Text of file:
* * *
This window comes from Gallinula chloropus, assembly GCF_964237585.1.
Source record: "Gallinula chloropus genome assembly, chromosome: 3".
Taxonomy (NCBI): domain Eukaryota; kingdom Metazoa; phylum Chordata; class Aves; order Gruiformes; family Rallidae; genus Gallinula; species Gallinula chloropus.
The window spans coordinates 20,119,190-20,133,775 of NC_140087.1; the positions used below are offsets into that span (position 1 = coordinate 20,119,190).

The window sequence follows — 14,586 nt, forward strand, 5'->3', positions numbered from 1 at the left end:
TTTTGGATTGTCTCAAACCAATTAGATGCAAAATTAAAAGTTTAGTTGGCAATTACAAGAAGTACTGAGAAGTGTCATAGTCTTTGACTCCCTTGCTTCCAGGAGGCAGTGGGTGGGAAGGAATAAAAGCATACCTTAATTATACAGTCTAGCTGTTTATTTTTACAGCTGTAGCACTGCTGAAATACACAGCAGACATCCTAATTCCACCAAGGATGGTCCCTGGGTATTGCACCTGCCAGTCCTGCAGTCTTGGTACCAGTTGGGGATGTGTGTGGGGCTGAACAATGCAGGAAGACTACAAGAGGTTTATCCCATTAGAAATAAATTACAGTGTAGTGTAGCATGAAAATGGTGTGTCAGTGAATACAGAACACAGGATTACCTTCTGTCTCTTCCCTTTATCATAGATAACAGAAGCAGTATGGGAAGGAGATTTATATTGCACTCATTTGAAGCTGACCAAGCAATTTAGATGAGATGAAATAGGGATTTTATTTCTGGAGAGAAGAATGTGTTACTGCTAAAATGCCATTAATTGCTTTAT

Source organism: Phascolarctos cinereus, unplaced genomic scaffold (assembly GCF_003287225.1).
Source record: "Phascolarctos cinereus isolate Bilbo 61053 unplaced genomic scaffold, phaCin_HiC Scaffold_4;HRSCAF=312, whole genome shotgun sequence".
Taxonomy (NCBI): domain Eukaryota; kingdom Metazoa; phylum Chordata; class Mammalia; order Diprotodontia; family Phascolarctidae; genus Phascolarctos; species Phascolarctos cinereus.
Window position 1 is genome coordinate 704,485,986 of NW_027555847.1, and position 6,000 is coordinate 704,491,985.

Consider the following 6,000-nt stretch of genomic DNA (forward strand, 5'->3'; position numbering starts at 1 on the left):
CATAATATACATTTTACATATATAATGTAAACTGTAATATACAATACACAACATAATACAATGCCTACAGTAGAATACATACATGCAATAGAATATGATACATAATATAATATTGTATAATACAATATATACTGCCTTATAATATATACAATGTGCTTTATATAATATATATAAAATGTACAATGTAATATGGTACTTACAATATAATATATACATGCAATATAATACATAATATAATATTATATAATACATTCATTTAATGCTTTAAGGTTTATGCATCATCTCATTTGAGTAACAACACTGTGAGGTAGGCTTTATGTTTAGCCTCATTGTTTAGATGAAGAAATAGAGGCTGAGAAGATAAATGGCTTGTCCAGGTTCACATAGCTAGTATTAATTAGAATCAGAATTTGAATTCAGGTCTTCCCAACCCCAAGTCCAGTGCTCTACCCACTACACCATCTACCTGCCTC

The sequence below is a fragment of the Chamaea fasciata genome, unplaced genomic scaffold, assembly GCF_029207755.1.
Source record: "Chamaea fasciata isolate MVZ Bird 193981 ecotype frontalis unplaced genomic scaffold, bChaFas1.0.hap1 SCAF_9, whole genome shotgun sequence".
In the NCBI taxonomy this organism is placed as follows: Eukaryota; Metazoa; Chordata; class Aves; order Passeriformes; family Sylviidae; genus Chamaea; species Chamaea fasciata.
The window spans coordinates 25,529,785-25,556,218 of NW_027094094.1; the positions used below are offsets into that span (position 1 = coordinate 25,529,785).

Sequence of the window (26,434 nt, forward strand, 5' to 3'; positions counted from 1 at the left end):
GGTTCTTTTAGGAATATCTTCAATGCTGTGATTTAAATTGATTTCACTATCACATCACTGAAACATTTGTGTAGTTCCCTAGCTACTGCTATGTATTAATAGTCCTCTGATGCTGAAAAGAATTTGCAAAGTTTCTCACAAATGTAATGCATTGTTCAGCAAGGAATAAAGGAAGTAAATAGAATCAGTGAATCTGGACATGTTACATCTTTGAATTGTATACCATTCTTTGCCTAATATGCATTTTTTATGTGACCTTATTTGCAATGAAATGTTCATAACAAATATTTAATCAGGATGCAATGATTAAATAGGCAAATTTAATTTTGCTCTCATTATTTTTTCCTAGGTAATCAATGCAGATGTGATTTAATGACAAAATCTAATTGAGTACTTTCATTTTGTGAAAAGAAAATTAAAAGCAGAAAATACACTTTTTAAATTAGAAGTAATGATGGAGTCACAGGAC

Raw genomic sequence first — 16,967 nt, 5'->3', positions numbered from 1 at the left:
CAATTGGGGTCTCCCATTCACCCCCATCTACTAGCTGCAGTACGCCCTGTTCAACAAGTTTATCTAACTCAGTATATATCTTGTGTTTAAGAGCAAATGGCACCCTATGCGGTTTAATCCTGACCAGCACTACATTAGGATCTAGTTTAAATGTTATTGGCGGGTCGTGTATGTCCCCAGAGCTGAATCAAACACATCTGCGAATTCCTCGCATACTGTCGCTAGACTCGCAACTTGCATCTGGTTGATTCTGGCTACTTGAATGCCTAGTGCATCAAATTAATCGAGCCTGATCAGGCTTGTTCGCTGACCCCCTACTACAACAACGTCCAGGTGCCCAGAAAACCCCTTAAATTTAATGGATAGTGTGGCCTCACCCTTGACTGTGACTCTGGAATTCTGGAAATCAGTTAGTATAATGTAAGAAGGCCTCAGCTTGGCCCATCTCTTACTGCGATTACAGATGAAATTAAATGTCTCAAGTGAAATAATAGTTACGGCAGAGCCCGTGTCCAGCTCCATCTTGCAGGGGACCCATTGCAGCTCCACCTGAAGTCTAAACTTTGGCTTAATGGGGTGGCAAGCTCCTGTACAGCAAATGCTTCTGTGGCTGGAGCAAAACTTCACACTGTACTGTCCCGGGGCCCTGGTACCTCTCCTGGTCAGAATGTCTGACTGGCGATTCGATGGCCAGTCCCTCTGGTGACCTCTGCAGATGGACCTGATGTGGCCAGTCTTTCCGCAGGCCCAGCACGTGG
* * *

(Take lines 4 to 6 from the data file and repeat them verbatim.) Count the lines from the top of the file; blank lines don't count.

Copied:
The window spans coordinates 20,119,190-20,133,775 of NC_140087.1; the positions used below are offsets into that span (position 1 = coordinate 20,119,190).

The window sequence follows — 14,586 nt, forward strand, 5'->3', positions numbered from 1 at the left end:
TTTTGGATTGTCTCAAACCAATTAGATGCAAAATTAAAAGTTTAGTTGGCAATTACAAGAAGTACTGAGAAGTGTCATAGTCTTTGACTCCCTTGCTTCCAGGAGGCAGTGGGTGGGAAGGAATAAAAGCATACCTTAATTATACAGTCTAGCTGTTTATTTTTACAGCTGTAGCACTGCTGAAATACACAGCAGACATCCTAATTCCACCAAGGATGGTCCCTGGGTATTGCACCTGCCAGTCCTGCAGTCTTGGTACCAGTTGGGGATGTGTGTGGGGCTGAACAATGCAGGAAGACTACAAGAGGTTTATCCCATTAGAAATAAATTACAGTGTAGTGTAGCATGAAAATGGTGTGTCAGTGAATACAGAACACAGGATTACCTTCTGTCTCTTCCCTTTATCATAGATAACAGAAGCAGTATGGGAAGGAGATTTATATTGCACTCATTTGAAGCTGACCAAGCAATTTAGATGAGATGAAATAGGGATTTTATTTCTGGAGAGAAGAATGTGTTACTGCTAAAATGCCATTAATTGCTTTAT